Philoponus, John. Ioannes Grammaticus Philoponus Alexandrinus In procli diadochi duodeviginti argumenta De mundi aeternitate Opus varia multiplicíque Philosophiæ cognitione refertum. Ioanne Mahotio argentenaeo interprete.
Lugduni [Lyon]: excudebat Nicolaus Edoardus, campanus, quinto idus Ianuarias, 1557. 338 x 229 cm (13 x 8 ¾ in). Folio. , 295,  pp. In Latin.
Bound in full polished calf, gilt ruling; gilt tooled spine and spine title label. Gilt tooled turn-ins and marbled endpapers. Old shelf marks on front endpapers. Ink inscription in the same hand: “Olim Richardi Mead M.D. nunc Jacobi Harnisii Sarisberiensis 1754.” Green silk ribbon bookmark. Housed in a cloth covered slipcase.
Spine extremities and outer corners rubbed, but overall very good. Bottom two inches of cover starting to separate from spine.
A bridge between ancient and medieval philosophy. First edition of Johannes Mahotius’s translation of John Philoponus’s rebuttal of Proclus’s arguments for the eternity of the world. Against Proclus represents a bridge between ancient philosophical traditions, represented by Proclus (412–485), a Neoplatonist, and an emerging school of Christian philosophers, Philoponus (490–570) among them, engaged with “pagan” antecedents. In his opening dedicatory letter, Mahotius refers to Proclus as an “adversary” of Christians while admiring Philoponus’s erudition.
An important source for proclus. Philoponus’s critique opens by stating verbatim Proclus’s arguments in favor of the eternity of the universe, of which there are eighteen. Each argument then receives a series of detailed rebuttals. No Proclus manuscript presents all arguments in a single place, making Philoponus an important source for Proclus. Against Proclus survived as a Greek manuscript but the first argument is incomplete. This is represented in the current edition by hiatuses where text is missing. The first argument only survived through the modern day through Arabic translations.
Together with Against Aristotle, Philoponus’s Against Proclus attacked the idea that the universe is eternal. In doing so, Philoponus was also attacking what was then one of the main arguments brought against Christianity and its conception of creationism. Philoponus developed a theory of impetus, in which objects move with the limited force imparted on them by the mover, consonant with his disbelief of Aristotle’s claim that the universe is eternal and moves with uninterrupted motion. This anticipated later concepts in classical mechanics, like inertia, and Galileo’s own theory of impetus.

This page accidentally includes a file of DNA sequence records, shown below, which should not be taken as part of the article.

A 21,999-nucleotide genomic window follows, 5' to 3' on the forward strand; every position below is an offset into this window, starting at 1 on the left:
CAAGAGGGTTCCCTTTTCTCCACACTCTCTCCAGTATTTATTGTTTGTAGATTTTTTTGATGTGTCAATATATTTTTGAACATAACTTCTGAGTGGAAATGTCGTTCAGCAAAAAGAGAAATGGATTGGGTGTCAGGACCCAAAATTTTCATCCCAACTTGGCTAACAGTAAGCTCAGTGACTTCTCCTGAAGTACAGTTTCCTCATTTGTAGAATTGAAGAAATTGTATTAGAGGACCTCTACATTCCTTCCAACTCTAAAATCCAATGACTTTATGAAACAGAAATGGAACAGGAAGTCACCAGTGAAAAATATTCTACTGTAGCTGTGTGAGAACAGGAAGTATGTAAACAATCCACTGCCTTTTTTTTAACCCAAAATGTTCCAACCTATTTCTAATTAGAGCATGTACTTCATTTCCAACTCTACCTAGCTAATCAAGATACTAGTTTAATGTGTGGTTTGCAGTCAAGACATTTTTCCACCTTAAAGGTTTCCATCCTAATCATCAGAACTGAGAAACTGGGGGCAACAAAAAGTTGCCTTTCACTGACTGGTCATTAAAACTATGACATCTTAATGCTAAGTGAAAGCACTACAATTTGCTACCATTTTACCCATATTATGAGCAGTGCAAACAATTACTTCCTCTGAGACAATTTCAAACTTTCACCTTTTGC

A significantly improved book design compared to earlier translations. Mohatius is the second translator of Philoponus from Greek to Latin, the first being Gaspare Marcello’s translation from 1551. Mohatius’s edition differs in language slightly but is superior in its design. Each of Proclus’s arguments are clearly presented and followed by a numbered list of Philoponus’s points. These numbers are then referenced in the main body of the rebuttal making the text more readable compared to the Gaspare translation.
Extensive preliminaries include a hendecasyllabic poem from Nicholas Eduoard, the printer, praising Henri de Gabiano, a member of a family of printers who held the privilege to produce this text and were associated with Compagnie des Libraires of Lyon. This privilege is excerpted after the colophon. Philibert Bugnyon, a French lawyer and poet, also writes a poem for Ianum Angelum Papium.
Famous dr. richard mead’s copy. This volume is from the library of Richard Mead (1673–1754) famous for his many works on poisons and transmissible diseases. He was physician to Queen Anne, George II, and Isaac Newton; a Fellow of the Royal Society and Royal College of Physicians; a benefactor of the Foundling Hospital; and a collector of art, medals, and books. At the time of his death, his library numbered around 10,000 volumes which were auctioned by Samuel Baker over the course of 56 days (this being lot 154, sold for 15 shillings on the fifth day of the sale). It was possibly purchased by James Harris of Salisbury (1709–1780) whose inscription notes this provenance. Books from Richard Mead’s personal library are very difficult to acquire either in the trade or at auction.
A thoughtfully designed translation that expanded 16th century Europeans’ access to a crucial moment in intellectual history and whose reception stimulated advances in physics.
Six copies reported in u.s. libraries per oclc WorldCat. No copies in the trade at the time of cataloguing.
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